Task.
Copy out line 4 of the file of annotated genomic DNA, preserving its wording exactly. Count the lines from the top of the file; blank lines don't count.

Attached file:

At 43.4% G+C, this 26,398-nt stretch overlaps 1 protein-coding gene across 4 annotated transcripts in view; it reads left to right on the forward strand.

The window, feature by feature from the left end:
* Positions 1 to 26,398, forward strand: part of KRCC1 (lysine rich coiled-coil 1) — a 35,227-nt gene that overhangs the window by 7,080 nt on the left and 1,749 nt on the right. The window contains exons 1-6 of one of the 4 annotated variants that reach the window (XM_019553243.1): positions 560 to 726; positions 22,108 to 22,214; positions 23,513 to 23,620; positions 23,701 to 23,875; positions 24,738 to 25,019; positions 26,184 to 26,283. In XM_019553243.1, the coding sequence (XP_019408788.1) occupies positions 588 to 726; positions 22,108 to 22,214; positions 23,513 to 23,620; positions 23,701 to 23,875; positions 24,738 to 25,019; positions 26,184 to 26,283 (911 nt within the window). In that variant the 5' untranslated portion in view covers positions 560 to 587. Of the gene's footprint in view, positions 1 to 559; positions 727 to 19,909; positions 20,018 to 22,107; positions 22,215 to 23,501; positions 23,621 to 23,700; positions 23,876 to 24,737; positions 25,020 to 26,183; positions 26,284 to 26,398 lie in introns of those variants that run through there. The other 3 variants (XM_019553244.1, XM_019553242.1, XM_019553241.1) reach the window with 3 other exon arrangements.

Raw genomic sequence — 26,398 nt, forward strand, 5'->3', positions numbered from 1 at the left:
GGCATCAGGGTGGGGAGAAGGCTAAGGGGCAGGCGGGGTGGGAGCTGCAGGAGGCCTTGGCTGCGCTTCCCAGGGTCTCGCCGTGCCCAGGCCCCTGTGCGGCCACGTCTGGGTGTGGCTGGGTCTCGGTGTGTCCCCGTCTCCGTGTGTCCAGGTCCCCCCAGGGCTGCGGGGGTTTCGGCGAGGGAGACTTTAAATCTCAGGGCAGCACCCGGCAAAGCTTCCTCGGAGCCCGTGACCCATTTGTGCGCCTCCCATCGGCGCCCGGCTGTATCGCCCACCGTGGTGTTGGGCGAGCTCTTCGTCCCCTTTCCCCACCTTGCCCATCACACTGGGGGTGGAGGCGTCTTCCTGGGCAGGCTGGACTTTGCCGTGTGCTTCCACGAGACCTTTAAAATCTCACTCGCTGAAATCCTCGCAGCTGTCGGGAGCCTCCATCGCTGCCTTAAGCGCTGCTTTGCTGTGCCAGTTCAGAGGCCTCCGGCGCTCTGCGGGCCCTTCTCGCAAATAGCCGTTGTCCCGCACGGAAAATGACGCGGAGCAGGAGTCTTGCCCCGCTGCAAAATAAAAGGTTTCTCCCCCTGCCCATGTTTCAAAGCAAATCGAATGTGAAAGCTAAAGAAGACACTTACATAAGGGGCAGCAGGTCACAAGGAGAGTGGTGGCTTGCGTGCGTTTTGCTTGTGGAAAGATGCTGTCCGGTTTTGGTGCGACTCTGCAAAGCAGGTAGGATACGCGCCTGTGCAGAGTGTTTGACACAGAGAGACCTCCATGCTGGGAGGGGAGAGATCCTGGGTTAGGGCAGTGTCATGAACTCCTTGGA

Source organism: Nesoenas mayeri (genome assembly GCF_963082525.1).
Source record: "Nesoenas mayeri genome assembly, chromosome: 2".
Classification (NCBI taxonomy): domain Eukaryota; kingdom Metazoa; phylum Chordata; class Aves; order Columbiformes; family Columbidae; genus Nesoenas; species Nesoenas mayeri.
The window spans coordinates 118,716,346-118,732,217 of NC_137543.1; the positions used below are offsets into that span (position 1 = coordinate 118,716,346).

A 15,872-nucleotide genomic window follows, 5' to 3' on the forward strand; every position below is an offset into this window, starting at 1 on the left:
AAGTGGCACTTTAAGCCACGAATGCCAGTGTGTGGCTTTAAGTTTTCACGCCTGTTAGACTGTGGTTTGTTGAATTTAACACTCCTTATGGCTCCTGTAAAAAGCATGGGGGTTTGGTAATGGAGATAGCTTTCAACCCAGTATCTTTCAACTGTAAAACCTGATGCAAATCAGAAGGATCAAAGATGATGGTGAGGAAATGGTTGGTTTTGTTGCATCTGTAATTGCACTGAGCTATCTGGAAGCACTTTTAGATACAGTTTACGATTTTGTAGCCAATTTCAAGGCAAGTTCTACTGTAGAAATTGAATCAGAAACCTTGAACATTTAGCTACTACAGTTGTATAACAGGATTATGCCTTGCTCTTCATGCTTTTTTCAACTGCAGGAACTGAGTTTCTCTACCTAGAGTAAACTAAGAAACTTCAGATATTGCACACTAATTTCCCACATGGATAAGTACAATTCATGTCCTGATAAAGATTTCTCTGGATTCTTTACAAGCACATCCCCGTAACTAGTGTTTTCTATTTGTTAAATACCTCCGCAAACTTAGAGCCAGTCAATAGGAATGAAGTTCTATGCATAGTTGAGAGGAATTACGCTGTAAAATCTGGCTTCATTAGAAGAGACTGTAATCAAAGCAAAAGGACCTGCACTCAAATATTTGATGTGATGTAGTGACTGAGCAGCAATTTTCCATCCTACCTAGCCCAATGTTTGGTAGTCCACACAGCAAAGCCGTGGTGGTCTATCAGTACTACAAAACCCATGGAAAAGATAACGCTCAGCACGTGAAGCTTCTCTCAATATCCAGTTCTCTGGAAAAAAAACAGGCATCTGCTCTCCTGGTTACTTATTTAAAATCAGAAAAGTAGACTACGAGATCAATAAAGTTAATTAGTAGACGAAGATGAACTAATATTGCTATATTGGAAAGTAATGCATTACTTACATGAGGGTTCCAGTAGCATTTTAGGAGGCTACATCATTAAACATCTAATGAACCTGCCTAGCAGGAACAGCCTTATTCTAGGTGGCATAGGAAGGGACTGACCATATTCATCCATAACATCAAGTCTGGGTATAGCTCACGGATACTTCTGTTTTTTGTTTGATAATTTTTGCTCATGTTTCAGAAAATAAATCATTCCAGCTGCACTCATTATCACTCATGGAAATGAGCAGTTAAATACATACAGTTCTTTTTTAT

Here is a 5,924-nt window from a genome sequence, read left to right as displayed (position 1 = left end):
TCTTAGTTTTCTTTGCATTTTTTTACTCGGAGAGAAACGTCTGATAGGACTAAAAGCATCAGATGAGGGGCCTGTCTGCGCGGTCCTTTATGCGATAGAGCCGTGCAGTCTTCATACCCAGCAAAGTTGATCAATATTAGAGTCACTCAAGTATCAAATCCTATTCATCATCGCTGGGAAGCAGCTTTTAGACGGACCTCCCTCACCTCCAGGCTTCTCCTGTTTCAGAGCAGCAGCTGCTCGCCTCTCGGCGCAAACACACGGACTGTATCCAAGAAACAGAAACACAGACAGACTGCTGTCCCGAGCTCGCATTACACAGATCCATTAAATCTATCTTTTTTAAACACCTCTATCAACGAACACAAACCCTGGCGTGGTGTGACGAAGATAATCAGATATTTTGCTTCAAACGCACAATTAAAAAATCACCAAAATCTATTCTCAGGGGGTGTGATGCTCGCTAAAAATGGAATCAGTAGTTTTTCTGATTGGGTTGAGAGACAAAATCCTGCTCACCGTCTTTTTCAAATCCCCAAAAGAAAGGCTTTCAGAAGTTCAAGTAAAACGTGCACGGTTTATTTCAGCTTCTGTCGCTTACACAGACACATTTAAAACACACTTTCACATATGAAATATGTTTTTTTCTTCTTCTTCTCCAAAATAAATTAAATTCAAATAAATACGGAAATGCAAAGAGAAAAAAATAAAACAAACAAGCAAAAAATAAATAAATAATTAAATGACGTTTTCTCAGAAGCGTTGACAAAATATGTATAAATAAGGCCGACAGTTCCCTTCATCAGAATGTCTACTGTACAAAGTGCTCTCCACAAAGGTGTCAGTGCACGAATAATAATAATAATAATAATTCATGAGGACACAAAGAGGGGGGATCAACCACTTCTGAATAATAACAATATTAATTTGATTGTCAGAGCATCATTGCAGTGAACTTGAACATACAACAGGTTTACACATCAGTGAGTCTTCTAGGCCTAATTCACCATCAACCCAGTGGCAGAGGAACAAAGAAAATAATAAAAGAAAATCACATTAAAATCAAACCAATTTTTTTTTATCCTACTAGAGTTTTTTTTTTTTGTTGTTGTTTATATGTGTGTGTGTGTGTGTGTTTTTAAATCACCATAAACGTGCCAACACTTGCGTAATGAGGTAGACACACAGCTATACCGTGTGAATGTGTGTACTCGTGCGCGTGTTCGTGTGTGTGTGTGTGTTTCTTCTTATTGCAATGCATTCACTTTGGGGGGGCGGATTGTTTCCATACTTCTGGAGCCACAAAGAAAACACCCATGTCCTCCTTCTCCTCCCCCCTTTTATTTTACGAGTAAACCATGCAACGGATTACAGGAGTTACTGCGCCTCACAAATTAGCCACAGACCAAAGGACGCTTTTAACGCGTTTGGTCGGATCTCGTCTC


Raw genomic sequence — 26,398 nt, forward strand, 5'->3', positions numbered from 1 at the left: